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Fiona Barratt Interiors was formed in May 2006, and has grown into a successful Interior Design studio working on high end residential and commercial projects in the UK, Europe and America for International private clients. Today, Best Interior Designers will talk about the style and work of this Top British Design Specialist. Fiona Barratt […]
Dublin-born designer David Coolins rarely puts a foot wrong, despite his willingness to go out on a limb and stir up a little controversy. The Blue Bar, an exceedingly popular haunt of the rich, famous and downright stylish ever since it opened at the Berkeley Hotel in 1999, is such a beautifully serene and luxurious space that at first it is hard to comprehend just how daring it is. It said that Madonna has had the design replicated in her own home, while fashion designer John Galliano calls it his “favourite home from home”. That may be a bit of a stretch for those of us who don’t have achingly cool drawing rooms in our own abodes, but at least we can all share the benefit of relaxing with a cocktail or slowly perusing the list of 50 whiskies in this intimate, unhurried space.
A beguiling mix of the contemporary and the traditional informs the whole design and has made the bar a perfect place for the reawakening of cocktail culture. The customers are stylish and adventurous, choosing from an excellent cocktail list that includes both classics and new departures. The bar menu features, modern twists and tapas, such as queen scallops with wasabi and lime vinaigrette which, like the bar itself, are small and perfectly formed. The bar has also positioned itself for the re-emergence of cigar culture, which has risen in popularity alongside the clamorous demands for total smoking bans. The Blue Bar has a “Grape and Smoke” menu which matches particular wines with cigars – a contemporary twist on a traditional English sensibility that is typical of the Blue Bar. However, the cigar-puffing customers are more likely to be young women in Manolo Blahniks than old gents in smoking jackets.
The Blue Bar’s name may give the game away but the décor is still a surprise. It is a monochrome delight, where the emphasis on a single colour has been restrained from becoming visually overbearing by dexterous subtlety. The blue walls verge on typical Wedgwood, but have been given a gentle warmth by brushing red powder into the delicately cracked paint. Comparison to Wedgood could continue, but whereas the china often features white swags, the intricate carvings on the Blue Bar’s walls are the same colour as the background. David Collins has called the colour Lutyens Blue. Its name highlights the designer’s strength of character. The wood paneling and carvings, designed by Sir Edwin Lutyens (1869 – 1944), survive from original Berkeley before the hotel relocated to its current, purpose-built home in 1972. In the new hotel building, designed by Martin O’Rourke, they were placed in a sitting room which became known as the Lutyens room. In turning the room into the Blue Bar, Collins took the hotel’s main historical feature and covered it with blue paint. Some followers of Lutyens, a prestigious architect wose work includes Drogo Castle, the Viceroy’s house in New Delhi and the Cenotaph, think of Collins decision to paint the intricate carvings as sacrilege. For others, Collins has brought the carvings alive again, giving both the room – and the reputation of the Berkeley – a contemporary zing.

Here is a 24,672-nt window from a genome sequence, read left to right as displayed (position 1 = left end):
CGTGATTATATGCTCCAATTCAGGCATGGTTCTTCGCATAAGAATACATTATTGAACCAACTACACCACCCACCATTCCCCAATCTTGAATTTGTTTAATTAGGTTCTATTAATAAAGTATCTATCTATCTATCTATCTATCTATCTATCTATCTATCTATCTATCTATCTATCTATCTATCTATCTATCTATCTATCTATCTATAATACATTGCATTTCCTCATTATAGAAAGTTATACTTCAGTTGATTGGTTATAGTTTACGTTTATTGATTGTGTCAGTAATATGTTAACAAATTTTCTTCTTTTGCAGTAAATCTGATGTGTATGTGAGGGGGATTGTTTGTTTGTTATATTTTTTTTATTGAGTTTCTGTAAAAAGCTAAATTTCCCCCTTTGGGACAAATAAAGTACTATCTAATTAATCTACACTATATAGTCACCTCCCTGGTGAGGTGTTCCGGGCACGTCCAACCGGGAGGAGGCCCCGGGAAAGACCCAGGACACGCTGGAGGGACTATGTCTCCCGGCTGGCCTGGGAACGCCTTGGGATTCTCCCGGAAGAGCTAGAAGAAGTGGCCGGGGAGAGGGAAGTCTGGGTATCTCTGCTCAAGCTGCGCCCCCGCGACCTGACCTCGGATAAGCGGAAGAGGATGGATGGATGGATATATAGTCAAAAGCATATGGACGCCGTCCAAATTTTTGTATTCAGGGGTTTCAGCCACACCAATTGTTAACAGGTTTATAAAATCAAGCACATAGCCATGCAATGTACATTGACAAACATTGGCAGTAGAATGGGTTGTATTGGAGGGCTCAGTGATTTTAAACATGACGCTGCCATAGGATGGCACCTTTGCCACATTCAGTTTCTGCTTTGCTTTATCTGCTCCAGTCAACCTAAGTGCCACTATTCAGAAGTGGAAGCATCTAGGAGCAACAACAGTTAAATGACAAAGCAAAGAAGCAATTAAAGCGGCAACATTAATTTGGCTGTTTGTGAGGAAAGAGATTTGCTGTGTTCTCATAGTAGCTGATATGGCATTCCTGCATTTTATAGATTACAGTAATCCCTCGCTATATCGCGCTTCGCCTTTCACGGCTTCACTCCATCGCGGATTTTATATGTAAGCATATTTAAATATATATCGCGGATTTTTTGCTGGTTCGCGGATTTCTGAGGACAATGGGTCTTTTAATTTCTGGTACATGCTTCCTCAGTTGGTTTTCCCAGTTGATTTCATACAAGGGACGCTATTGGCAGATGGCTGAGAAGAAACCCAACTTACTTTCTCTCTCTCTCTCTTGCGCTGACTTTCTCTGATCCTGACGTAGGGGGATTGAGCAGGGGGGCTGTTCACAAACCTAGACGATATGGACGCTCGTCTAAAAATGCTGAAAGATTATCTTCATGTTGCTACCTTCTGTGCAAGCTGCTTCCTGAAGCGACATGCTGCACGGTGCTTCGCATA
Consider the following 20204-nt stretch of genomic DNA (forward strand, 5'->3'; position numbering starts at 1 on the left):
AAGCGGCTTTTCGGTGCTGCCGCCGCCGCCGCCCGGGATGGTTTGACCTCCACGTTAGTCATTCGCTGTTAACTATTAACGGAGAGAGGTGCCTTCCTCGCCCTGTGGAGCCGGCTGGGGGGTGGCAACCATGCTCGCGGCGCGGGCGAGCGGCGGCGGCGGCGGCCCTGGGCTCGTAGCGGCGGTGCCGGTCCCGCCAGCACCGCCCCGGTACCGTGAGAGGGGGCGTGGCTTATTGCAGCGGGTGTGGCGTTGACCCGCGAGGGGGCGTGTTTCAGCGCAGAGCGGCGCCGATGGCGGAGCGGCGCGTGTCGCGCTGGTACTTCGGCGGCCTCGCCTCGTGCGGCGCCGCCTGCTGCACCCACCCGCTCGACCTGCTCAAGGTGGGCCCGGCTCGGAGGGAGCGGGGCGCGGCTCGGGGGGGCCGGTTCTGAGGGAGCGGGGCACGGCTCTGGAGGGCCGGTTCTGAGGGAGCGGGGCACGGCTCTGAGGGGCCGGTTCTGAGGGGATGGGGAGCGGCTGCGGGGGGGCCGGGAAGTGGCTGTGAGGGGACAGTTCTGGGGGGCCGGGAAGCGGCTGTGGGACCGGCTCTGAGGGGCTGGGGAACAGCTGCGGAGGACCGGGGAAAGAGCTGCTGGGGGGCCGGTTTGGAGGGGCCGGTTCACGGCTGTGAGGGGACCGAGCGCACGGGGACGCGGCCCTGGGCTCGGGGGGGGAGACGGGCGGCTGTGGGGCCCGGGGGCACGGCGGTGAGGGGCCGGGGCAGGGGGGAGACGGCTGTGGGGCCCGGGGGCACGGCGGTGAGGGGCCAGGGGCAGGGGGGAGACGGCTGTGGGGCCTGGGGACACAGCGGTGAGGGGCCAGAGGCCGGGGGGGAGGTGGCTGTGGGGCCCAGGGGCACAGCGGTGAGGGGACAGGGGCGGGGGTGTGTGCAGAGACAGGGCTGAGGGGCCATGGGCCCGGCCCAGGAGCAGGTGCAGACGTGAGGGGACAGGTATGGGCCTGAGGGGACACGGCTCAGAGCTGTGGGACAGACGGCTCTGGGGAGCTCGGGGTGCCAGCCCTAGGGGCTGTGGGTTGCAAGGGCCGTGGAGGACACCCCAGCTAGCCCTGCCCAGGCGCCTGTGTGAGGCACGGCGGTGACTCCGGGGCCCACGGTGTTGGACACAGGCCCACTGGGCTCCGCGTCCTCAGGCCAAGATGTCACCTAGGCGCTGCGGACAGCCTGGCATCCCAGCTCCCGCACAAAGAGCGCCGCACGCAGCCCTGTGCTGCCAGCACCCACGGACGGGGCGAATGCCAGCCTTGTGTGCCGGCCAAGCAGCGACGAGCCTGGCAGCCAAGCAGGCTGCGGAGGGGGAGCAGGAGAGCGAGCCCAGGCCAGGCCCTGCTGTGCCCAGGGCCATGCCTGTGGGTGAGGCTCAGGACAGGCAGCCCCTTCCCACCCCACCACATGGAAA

Far from being deliberately outrageous, Collins has tipped his hat with respect to Lutyens throughout the design. The cardinal’s hat light in the center of the ceiling’s white, decorated recess is based on one Lutyens own designs, while the black, crocodile leather flooring and black chair frames allude to the architect’s repeated use of the colour. The bar’s drawing-room design also refers to Lutyen’s reputation as one of the foremost designers of English country houses. The counter is often the focus of bar design, but here it is placed at the end of the room and blends into the overall scheme, aided by the lightness of the onyx counter-top and setting of the bottle displays into two bookshelf-like recesses. It isn’t allowed to dominate the room, encouraging the guests to think of the bar as a private sitting room. If you are looking for some very nice furniture for bars and restaurants you should have a look Atlantic shopping, they have lot of products that will fit in bars like Blue Bar
As well as drawing on faux-Renaissence influences, the Blue Baris also inspired by Art Deco, the design style which will always be associated with the golden age of the cocktail. The blue-leathee, sloping-black chairs, and large Modern rug add an air of comfort, glamour and worldly sophistication that make it hard to move on to another bar. The secret to the Blue Bar’s success is that although it is a calm, unpretentious oasis where everyone from celebrities to local fashionistas to the hotel guests are treated as equal. The witty design ensures its continued popularity because its blend of history, tradition, contemporariness and risk allows to be unique and timeless, with no hint of wannabe desperation.
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